November 13, 2012

Fun Writing: Happiness

I've written a quote on the top of the pages in my planner for this week: "They have been allowed to assume that happiness is a goal, rather than a by-product."

It's taken from a quote from Hilda Neatby, as quoted in "The Unteachables: A Generation That Cannot Learn."
The bored “graduates” of elementary and high schools seem, in progressive language, to be “incompletely socialized.” Ignorant even of things that they might be expected to know, they do not care to learn. They lack an object in life, they are unaware of the joy of achievement. They have been allowed to assume that happiness is a goal, rather than a by-product.
 Neatby's critique of my generation strikes at a mindset that I find myself living. Is it wrong to view happiness as a goal?

"Why would I obey God unless it made me happy?" I asked A last June. C. S. Lewis writes in The Great Divorce, "No soul that seriously and constantly desires joy will ever miss it," and the entire book highlights the weight of the choices that we make. John Piper proposes Christian Hedonism, and titles an evangelistic pamphlet "For Your Joy."

These voices would suggest that joy (which is long-term happiness, after all) could be an end goal. But then over this I hear Socrates reasoning:
So we have to consider whether we are establishing the guardians looking to their having the most happiness. Or else, whether looking to this happiness for the city as a whole, we must see if it comes to be in the city, and must compel and persuade these auxiliaries and guardians to do the same, so that they'll be the best possible craftsmen at their jobs, and similarly for all the others, and, with the entire city growing thus and being fairly founded, we must let nature assign to each of the groups its share of happiness. (Republic, 421c)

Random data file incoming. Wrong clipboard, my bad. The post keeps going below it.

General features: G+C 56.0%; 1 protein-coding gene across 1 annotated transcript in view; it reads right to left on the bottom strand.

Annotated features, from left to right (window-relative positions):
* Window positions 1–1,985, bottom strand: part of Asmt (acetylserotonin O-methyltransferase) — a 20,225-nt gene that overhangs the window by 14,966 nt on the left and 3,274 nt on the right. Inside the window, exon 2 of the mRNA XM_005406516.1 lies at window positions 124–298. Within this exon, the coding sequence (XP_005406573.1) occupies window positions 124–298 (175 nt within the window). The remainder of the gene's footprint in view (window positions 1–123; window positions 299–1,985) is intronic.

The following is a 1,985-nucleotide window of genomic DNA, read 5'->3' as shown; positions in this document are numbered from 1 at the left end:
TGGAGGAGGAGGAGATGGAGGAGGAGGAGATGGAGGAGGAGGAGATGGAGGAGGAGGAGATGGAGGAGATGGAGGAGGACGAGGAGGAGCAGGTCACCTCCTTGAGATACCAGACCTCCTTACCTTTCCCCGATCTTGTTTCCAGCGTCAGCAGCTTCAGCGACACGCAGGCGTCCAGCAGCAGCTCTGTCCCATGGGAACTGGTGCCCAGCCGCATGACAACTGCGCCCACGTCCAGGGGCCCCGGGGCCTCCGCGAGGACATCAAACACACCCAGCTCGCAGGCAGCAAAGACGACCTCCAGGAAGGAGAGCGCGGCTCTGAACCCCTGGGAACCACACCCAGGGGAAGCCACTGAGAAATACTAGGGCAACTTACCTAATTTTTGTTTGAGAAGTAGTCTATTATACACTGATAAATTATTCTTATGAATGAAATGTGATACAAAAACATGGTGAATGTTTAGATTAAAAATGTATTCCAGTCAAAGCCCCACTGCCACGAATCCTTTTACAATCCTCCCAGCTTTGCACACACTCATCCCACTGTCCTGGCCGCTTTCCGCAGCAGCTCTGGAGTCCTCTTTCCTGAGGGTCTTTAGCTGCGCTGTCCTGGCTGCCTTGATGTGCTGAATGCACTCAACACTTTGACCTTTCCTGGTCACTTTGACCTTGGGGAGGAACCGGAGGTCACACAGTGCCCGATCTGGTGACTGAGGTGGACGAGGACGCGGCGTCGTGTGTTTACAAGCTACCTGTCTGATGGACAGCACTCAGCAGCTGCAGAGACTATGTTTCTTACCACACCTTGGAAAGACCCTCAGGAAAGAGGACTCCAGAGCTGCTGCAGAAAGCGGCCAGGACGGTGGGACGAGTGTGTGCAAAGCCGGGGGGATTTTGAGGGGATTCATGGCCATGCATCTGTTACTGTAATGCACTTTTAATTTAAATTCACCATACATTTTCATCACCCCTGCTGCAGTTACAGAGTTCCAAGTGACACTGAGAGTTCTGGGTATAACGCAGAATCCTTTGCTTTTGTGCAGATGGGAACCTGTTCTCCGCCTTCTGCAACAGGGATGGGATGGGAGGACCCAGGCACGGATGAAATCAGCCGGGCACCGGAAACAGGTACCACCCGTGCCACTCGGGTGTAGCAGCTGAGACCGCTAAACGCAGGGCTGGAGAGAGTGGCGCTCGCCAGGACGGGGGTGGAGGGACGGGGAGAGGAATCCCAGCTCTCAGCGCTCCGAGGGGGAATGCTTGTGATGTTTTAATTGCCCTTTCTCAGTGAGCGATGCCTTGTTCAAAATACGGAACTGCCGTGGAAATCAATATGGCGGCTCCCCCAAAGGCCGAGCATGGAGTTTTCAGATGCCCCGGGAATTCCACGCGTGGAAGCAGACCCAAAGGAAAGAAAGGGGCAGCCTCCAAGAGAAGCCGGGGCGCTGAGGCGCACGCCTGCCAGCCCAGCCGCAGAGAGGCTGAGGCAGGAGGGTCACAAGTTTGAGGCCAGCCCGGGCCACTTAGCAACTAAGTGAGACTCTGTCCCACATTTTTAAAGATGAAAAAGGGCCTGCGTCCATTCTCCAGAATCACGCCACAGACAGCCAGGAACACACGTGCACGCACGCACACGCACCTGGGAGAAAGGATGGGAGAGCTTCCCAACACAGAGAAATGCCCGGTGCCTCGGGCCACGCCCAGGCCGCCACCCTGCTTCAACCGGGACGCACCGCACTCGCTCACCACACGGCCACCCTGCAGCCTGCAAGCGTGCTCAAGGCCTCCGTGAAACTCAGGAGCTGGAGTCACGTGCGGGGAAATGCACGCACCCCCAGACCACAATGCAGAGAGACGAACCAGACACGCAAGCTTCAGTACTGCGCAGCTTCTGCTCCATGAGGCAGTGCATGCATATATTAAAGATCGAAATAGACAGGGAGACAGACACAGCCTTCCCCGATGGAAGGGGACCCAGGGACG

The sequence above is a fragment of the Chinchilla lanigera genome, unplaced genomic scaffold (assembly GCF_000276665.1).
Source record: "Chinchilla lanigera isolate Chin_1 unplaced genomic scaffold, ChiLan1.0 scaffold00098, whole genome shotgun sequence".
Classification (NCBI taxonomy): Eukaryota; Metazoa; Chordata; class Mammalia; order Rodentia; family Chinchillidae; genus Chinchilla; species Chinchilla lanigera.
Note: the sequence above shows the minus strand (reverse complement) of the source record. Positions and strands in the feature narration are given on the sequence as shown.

Socrates' logic is that the city as a whole can only be happy if each part performs the role designated by its nature. Yesterday evening, S was telling me that one of the professors at King's interprets The Republic as entirely a metaphor for the soul. (Socrates himself explains that his purpose in discussing a city is to make the essence of justice more clear, 369a, though at this point in my reading I think his dialogue is meant to refer to real cities, too.)

So the individual parts of a happy soul won't necessarily be happy, not when their happiness injures the well-being of the whole organism. I think this accords with Neatby's observation. If I see happiness as an immediate goal, I'll lose the happiness that can only be earned. There are many things to be desired, but no satisfying short-cuts.


Kristen said...

I really liked hearing all of your thoughts about this all written out. Thanks for sharing, dear :)

Also. We should hang out sometime because I miss you.